Pseudoinvariant feature selection for cross-sensor optical satellite imagesPosted on: 14 Jan, 2020, by : lmjaelani
Pseudoinvariant feature selection for cross-sensor optical satellite images
Processing of multitemporal satellite images generally suffers from uncertainties caused by differences in illumination and observation angles, as well as variation in atmospheric conditions. Moreover, satellite images acquired from different sensors contain not only the uncertainties but also disparate relative spectral response. Given that radiometric calibration and correction of satellite images are difficult without ground measurements during data acquisition, this study addresses pseudoinvariant feature selection for relative radiometric normalization (RRN) that minimizes the radiometric differences among images caused by atmospheric and spectral band inconsistencies during data acquisition. The key to a successful RRN is the selection of pseudoinvariant features (PIFs) among bitemporal images. To select PIFs, multivariate alteration detection (MAD) algorithm is adopted with kernel canonical correlation analysis (KCCA) instead of canonical correlation analysis (CCA). KCCA, which assumes that the relation between at-sensor radiance is spatially nonlinear, can obtain more appropriate PIFs for cross-sensor images than that of CCA, which assumes that the relation between the at-sensor radiances of bitemporal image is spatially linear. In addition, a regularization term is added to the optimization of KCCA to avoid trivial solutions and overfitting. Qualitative and quantitative analyses on bitemporal images acquired by Landsat-7 enhanced thematic mapper plus and Landsat-8 operational and imager sensors were conducted to evaluate the proposed method. The experimental results demonstrate the superiority of the proposed KCCA-based MAD to the CCA-based MAD in terms of PIF selection, particularly for images containing significant cloud covers.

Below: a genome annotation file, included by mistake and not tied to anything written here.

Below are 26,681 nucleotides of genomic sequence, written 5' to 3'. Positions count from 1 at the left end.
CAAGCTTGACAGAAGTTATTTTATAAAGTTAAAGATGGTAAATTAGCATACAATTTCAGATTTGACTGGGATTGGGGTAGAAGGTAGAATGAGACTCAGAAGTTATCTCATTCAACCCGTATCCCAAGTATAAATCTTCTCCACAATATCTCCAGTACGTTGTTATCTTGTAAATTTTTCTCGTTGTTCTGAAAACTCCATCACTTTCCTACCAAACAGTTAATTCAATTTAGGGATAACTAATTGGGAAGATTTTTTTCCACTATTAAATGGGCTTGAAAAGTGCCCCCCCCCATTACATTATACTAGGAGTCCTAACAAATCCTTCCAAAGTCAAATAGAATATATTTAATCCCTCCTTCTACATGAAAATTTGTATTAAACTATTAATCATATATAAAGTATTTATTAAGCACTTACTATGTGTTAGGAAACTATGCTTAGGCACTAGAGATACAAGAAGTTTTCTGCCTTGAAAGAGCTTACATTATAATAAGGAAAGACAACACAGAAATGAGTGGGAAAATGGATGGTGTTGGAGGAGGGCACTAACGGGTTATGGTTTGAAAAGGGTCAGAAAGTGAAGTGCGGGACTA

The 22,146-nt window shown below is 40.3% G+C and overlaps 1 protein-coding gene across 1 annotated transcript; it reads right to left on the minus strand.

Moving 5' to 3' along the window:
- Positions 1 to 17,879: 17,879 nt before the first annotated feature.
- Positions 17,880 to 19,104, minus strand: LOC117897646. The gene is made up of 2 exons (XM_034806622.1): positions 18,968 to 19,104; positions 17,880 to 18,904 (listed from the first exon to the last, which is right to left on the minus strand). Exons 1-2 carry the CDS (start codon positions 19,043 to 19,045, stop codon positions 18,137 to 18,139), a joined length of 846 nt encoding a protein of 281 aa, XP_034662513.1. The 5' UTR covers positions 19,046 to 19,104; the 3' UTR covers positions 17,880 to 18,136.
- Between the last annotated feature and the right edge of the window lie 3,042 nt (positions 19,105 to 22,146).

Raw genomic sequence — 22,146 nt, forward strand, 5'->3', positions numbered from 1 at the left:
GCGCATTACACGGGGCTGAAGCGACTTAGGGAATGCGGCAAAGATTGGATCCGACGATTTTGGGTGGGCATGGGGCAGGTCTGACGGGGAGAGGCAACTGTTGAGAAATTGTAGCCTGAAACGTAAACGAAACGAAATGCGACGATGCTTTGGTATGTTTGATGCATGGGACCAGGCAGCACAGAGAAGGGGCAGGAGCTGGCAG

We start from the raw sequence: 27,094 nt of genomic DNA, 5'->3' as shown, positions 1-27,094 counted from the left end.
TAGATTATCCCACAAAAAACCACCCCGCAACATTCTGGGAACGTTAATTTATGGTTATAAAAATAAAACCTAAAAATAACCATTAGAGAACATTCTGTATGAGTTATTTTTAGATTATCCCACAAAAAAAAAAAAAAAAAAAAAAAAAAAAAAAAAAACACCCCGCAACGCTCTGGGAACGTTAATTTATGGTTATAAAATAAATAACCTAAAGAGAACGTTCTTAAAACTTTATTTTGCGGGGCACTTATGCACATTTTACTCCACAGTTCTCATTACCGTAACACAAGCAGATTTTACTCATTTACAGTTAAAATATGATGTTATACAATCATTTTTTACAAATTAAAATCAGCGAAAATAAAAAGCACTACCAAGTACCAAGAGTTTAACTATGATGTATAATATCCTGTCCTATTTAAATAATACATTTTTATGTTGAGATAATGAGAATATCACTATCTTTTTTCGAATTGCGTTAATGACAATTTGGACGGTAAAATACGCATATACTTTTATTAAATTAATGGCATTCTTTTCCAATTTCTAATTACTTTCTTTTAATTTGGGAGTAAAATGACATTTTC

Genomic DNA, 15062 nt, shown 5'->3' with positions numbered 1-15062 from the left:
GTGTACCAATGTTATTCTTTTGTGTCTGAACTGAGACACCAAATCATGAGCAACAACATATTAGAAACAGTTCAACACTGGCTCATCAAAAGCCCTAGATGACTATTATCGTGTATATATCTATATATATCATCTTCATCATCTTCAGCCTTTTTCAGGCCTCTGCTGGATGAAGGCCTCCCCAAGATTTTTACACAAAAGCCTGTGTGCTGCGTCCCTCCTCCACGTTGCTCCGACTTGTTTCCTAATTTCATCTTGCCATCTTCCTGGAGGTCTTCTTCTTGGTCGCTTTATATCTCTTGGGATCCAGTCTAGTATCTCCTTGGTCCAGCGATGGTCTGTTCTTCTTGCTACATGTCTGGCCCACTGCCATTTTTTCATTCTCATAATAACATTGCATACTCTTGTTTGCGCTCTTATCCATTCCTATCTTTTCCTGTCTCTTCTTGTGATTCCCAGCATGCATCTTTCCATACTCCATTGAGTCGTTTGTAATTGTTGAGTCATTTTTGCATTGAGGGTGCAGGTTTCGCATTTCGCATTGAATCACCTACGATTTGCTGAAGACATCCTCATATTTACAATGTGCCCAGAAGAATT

© 2018 Society of Photo-Optical Instrumentation Engineers (SPIE) 1931-3195/2018/$25.00 © 2018 SPIE
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